The U.S. Department of Labor (DOL) on Wednesday published a final rule changing its policy for determining independent contractor status under the Fair Labor Standard Act. Importantly, this test will not impact tests by the IRS or other federal agencies.
Unlike the current policy, which was issued under the previous administration and focuses on two of the five factors used to determine worker status, this final rule restores a “totality-of-the-circumstances” analysis, setting forth six non-weighted factors to consider when determining whether a worker is an employee or an independent contractor.
The test’s ultimate inquiry is whether, as a matter of economic reality, the worker is economically dependent on the employer (and thus an employee) or in business for themselves (and thus an independent contractor).
The six factors to consider under the test:
- Is the work performed an integral part of the employer’s business?
- Does the worker’s managerial skill affect the worker’s opportunity for profit or less?
- Is the relationship between the worker and employer permanent or indefinite?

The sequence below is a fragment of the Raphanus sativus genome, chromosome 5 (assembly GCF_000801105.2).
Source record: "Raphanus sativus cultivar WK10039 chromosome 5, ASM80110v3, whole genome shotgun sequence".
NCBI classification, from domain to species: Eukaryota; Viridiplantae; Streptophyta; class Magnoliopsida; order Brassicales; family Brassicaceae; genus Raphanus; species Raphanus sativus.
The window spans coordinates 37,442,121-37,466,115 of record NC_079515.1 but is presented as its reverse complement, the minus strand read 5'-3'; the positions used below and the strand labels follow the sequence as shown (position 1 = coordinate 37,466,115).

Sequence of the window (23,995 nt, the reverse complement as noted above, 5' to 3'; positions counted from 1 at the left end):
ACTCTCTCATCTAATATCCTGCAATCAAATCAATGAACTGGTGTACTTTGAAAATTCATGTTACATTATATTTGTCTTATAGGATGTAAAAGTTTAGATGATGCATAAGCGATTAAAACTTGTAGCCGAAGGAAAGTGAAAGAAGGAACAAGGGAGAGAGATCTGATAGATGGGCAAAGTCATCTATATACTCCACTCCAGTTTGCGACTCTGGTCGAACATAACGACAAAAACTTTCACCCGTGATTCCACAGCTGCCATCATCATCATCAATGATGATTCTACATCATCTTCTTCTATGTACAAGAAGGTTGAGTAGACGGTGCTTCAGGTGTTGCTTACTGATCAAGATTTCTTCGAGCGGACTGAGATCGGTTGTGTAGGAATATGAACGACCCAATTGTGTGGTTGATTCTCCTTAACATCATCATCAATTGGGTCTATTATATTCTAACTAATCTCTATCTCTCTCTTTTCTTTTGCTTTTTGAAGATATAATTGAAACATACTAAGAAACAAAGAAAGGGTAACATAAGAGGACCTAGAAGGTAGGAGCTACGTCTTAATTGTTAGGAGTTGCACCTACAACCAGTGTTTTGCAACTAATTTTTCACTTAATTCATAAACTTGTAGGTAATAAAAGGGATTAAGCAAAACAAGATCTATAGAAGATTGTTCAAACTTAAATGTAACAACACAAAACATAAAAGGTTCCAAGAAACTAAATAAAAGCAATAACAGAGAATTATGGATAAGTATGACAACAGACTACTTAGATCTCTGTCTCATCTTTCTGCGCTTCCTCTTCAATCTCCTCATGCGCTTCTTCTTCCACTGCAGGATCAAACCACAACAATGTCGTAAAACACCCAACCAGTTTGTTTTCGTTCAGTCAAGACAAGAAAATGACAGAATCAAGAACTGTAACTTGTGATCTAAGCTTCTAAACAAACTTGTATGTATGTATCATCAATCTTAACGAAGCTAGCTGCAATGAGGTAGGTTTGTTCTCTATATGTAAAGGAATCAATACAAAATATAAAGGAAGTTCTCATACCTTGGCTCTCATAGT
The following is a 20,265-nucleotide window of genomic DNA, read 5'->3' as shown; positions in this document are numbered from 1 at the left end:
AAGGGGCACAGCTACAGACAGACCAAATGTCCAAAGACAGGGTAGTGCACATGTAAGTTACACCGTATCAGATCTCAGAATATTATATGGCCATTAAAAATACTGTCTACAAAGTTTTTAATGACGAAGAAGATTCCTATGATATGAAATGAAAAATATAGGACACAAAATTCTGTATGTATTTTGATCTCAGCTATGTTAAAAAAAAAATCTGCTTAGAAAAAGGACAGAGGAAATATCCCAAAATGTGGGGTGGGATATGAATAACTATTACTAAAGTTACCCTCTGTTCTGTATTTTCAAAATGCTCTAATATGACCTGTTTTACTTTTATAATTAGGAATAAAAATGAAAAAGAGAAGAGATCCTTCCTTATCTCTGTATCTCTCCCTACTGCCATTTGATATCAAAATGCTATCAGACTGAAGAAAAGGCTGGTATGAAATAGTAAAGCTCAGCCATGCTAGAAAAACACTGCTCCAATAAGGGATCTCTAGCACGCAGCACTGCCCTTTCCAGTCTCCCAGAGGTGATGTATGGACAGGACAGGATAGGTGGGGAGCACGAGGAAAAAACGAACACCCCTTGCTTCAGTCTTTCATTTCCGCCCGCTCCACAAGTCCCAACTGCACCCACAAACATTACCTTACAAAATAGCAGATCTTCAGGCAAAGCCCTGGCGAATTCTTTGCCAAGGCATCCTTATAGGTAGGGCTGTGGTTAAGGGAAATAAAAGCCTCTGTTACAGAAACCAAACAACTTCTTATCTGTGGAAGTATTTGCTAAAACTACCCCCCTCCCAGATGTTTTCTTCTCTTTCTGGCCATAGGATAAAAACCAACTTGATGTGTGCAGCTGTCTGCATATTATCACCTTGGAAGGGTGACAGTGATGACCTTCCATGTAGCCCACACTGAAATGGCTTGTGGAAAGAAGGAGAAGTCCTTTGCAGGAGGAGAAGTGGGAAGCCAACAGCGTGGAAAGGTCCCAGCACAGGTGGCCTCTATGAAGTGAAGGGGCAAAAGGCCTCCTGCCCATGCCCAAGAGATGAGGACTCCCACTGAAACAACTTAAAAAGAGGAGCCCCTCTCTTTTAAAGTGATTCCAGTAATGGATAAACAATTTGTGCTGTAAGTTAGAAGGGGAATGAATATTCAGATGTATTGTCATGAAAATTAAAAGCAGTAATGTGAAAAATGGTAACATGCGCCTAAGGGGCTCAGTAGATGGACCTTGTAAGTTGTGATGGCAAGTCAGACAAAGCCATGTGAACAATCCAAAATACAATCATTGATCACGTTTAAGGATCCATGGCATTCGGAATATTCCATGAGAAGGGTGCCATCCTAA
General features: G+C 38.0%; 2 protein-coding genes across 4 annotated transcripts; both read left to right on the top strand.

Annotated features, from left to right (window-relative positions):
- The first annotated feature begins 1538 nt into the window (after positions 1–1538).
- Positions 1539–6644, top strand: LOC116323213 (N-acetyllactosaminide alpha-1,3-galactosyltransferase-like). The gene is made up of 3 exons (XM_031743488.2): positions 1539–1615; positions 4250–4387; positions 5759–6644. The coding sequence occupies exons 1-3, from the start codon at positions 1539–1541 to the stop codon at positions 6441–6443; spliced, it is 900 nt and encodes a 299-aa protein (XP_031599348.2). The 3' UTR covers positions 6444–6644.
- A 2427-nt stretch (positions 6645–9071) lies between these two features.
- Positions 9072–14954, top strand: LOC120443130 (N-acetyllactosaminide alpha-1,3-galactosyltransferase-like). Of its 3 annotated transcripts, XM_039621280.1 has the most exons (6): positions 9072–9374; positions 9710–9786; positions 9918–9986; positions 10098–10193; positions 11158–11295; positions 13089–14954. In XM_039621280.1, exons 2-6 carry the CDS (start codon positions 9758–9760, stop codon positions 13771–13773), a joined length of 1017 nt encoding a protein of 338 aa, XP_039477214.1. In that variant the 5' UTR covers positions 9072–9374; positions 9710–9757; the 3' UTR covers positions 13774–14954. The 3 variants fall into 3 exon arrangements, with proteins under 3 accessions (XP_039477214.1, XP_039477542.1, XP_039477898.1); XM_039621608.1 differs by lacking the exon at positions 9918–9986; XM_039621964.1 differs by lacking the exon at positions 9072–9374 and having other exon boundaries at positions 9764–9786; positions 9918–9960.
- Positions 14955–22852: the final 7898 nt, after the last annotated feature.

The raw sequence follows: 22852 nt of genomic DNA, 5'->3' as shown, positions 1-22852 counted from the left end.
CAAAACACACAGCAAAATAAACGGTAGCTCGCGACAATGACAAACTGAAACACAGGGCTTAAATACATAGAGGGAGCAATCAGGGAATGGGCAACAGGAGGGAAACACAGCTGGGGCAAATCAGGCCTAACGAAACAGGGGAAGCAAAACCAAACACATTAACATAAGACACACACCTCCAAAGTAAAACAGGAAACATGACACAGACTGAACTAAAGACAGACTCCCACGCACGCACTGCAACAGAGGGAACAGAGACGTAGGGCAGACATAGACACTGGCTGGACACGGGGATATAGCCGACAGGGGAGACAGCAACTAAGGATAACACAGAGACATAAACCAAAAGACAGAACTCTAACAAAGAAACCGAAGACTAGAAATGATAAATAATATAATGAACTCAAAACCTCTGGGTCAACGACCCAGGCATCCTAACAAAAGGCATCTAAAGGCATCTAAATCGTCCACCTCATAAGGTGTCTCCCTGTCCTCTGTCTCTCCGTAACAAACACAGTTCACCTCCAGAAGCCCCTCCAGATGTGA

- What is the nature and degree of the employer’s control?
- Does the worker use specialized skills to perform the work, and do those skills contribute to business-like initiative?
- Are investments by a worker capital or entrepreneurial in nature?
According to the rule, DOL will also consider additional factors that “may be relevant in determining whether the worker is an employee or independent contractor” to be considered in the question of worker status, but DOL did not provide examples of what those factors could be.
The changes in this final rule will go into effect on March 11, 2024.
NAHB filed comments when these changes were first proposed in 2022, noting that the new policy threatens to impact many industries that rely on the subcontractor business model, including residential construction. NAHB will continue to provide updates on forthcoming actions with the rulemaking.